Reflections on the past year’s fight against systemic racism

I write today to reflect on the progress our campus has made this past year to combat systemic racism at SJSU and to look ahead to the work that remains.

Just over a year ago, prompted by George Floyd’s heinous killing and the national conversation that ensued about racial inequities in law enforcement and other institutions, I issued the first in a series of campus messages on these critical issues. Soon thereafter, we launched an ongoing effort to develop concrete, meaningful actions—both short-term as well as long-term—to address current and legacy racial inequities.

Our efforts have centered primarily on Immediate Actions; Listening and Understanding; and Long-term Strategies.

Immediate Actions

Last June, we vowed to take immediate steps, where possible, to change or modify certain practices that may have contributed to systemic injustice on our campus. In some instances, we introduced new initiatives or strengthened existing ones.

Many of these initial actions were described in my June 18, 2020 and June 26, 2020 messages to the campus community. We began to put into place new processes for more effective Black faculty hiring, for example, as well as more robust recruitment in those areas where more underrepresented students reside. We have committed to examining all of our faculty and staff-hiring practices, as well as SJSU’s endowments, scholarships and other funding mechanisms, and ensuring a racial equity lens is always applied as those processes are carried through.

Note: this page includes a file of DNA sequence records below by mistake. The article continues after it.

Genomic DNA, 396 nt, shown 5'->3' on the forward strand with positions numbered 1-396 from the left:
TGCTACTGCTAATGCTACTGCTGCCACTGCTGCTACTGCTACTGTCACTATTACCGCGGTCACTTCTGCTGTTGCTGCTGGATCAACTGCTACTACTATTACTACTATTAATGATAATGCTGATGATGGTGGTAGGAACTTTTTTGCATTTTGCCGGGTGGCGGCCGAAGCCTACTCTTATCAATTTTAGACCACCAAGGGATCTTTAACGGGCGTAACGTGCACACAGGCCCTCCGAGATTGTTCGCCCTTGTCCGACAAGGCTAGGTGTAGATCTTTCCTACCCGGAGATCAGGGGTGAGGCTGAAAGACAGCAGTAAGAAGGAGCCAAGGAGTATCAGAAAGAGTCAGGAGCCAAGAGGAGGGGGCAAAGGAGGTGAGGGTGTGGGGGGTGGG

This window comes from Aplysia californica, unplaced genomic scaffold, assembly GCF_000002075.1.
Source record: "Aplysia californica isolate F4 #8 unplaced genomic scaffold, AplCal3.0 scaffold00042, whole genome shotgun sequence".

In addition, a new task force was created to examine the effectiveness of our University Police Department’s policies, protocols and community engagement strategies. That task force’s report, a large undertaking that has required more time than anticipated, is expected to be finalized soon. We also retired the use of the “Spartan Up” hand gesture, which resembles a well-known White Power hand gesture when done incorrectly.

Another tangible step we took last year was to hire several key people with the background and expertise necessary to guide us into the future.